Hackers in the house: Why your IoT devices may have already joined a botnet

Hackers are taking advantage of lax security attitudes around connected devices to hijack them for malicious means, researchers have warned.

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Unbeknown to you, your home connected devices could be unwitting participants in a DDoS attack.

Image: iStockphoto

Criminals are hacking into Internet of Things devices, taking advantage of their inherently weak security protocols to hijack them into performing distributed denial of service (DDoS) attacks.

DDoS attacks represent a growing threat to businesses, with attacks getting bigger and more dangerous all the time -- and connected devices are now making it even easier for hackers to carry them out.

Many IoT devices are installed in the home or workplace then simply forgotten about by their owners, making them the perfect target for hackers to infect with malware and recruit into a zombie network to attack other targets -- all while the user remains ignorant their own network is being used in this way.

Devices such as web servers, routers, modems, network attached storage (NAS) devices, CCTV systems, and industrial control systems are all being recruited into botnets for the purpose of carrying out DDoS attacks, security researchers at Symantec have warned.

It's the inherent lack of security in some internet-connected IoT devices which makes them an appealing target for hackers, who are highly aware of the lax security employed by some manufacturers.

Many IoT products are shipped with only the most basic security in the form of a default username and password. Many others don't receive future firmware updates against threat protection, or if they do, the user doesn't apply them because they've either forgotten about the device, or they just don't see the need to take time to check for and apply updates.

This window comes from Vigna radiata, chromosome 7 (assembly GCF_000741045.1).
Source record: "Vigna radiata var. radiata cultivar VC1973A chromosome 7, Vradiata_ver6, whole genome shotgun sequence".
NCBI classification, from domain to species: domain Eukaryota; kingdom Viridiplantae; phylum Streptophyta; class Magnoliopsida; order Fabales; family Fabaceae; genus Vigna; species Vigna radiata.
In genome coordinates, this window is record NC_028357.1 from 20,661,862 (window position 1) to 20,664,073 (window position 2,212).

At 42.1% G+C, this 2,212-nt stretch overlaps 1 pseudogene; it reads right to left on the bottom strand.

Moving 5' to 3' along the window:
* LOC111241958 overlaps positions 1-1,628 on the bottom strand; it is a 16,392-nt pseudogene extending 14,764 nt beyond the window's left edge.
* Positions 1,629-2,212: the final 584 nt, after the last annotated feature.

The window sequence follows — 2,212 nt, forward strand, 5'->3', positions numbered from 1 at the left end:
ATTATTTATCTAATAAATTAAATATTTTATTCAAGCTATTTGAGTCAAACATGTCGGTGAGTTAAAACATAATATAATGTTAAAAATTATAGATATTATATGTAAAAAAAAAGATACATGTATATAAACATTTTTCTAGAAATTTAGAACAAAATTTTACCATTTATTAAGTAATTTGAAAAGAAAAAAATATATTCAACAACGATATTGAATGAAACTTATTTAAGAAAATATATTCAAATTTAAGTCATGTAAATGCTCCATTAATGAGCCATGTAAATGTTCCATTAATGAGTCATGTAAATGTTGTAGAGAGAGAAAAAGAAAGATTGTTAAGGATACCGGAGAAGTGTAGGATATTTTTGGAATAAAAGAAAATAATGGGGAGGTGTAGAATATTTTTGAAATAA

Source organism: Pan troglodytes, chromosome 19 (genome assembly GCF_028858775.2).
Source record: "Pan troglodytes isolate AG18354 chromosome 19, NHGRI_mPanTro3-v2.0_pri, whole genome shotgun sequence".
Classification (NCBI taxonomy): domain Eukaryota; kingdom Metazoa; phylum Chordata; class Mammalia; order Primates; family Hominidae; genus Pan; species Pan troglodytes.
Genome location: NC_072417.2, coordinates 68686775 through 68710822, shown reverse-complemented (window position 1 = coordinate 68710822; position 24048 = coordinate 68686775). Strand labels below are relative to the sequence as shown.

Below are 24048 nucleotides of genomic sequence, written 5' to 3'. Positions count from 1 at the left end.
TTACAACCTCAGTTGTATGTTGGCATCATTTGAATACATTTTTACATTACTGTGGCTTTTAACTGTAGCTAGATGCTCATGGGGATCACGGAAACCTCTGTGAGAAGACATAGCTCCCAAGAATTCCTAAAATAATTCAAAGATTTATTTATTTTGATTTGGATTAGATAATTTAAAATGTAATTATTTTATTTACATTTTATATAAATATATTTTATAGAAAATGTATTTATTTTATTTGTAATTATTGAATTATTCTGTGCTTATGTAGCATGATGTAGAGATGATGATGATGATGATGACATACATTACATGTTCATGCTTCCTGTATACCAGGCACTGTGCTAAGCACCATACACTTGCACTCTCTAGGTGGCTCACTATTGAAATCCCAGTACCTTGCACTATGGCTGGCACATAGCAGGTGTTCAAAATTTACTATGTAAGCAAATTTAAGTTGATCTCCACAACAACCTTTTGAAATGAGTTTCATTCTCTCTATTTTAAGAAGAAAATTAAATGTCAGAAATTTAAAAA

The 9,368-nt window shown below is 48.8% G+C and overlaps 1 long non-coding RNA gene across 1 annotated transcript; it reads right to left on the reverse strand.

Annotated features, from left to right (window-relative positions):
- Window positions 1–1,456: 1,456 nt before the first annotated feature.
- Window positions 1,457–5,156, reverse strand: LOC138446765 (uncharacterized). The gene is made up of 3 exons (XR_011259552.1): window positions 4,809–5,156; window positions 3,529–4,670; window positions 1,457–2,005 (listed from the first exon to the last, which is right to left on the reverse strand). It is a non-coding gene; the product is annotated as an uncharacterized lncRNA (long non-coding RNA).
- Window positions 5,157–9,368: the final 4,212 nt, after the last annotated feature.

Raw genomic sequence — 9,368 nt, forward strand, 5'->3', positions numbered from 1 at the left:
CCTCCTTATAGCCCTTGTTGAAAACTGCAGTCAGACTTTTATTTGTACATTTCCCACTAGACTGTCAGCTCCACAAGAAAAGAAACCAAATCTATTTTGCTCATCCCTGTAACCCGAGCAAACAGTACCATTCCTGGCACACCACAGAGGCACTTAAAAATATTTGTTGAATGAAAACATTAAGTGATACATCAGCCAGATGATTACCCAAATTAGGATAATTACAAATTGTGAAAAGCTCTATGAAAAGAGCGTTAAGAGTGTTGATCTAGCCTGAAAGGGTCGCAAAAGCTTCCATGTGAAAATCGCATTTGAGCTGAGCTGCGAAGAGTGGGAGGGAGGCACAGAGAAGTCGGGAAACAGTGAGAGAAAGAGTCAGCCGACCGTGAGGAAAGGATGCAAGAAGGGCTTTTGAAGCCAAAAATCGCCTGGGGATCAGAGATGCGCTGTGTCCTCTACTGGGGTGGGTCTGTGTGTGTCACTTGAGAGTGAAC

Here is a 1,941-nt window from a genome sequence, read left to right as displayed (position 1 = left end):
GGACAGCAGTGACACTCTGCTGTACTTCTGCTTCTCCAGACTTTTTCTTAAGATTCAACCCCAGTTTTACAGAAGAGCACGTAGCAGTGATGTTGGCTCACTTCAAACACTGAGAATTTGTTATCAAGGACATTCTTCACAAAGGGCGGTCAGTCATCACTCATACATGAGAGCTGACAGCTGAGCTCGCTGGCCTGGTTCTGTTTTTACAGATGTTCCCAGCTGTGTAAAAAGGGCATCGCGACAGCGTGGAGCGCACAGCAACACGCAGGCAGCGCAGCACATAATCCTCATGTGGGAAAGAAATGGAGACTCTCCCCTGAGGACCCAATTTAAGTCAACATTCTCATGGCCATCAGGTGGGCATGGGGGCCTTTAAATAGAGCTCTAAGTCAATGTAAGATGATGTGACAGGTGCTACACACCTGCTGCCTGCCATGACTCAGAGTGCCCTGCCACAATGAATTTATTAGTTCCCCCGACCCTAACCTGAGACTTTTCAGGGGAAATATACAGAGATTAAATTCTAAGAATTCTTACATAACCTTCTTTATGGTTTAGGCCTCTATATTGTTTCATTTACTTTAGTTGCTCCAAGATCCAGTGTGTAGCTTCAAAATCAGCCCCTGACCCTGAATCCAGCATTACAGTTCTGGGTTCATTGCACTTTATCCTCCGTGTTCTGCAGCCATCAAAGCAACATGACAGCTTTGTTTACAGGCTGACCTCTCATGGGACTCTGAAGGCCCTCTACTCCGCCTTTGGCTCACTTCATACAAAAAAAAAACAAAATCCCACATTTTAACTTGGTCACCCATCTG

As a result, any malware infection on connected devices is likely to go unnoticed, which makes them very attractive to malicious actors, specifically those keen to get their hands on as many internet connected devices as possible.

The reason is simple: while embedded devices are unlikely to provide cybercriminals with vast caches of data to steal -- although there's the possibility of infecting them with ransomware -- the fact the device is internet-connected means it can be hijacked and added to a botnet. And, although the processing power of these devices is small, put large groups of them together and you have network which is capable of carrying out DDoS attacks as well as any other machines.

But, despite the threat posed by hacking and the need for strong passwords being well-known, device vendors are still shipping products with only the most basic usernames and passwords -- such as 'admin', 'root', '123456', and 'password' -- leaving them extremely vulnerable to being hacked.

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The top ten brute force usernames and passwords used to gain control of IoT devices

Image: Symantec

As a result of failures to update passwords or security software, malware targeting IoT devices is often coded to not so much break into the target, but rather calmly open the door by using the correct username and password, before adding it to a botnet. The most common method of finding a target to attack is simply conducting a scan of random IP addresses with open Telnet or SSH ports.

Once installed on the device, a script will execute a bot binary, establishing a connection to a command and control centre to await remote commands from the bot master, when they'll be used to target whichever network the attacker wants to DDoS.

A total of eight new malware families designed to specifically target connected devices during 2015 -- such as the infamous LizardStresser -- and many of these threats have continued to be active into 2016. More than half of attacks involving Internet of Things devices originated from China and the US, although the method of attack is growing across the globe.

Staying protected against IoT malware is relatively simple: users should change the default credentials on any embedded device on their network and replace them with a much stronger password. Users should also regularly check with the manufacture of the device for firmware updates that can help protect them against potential threats.

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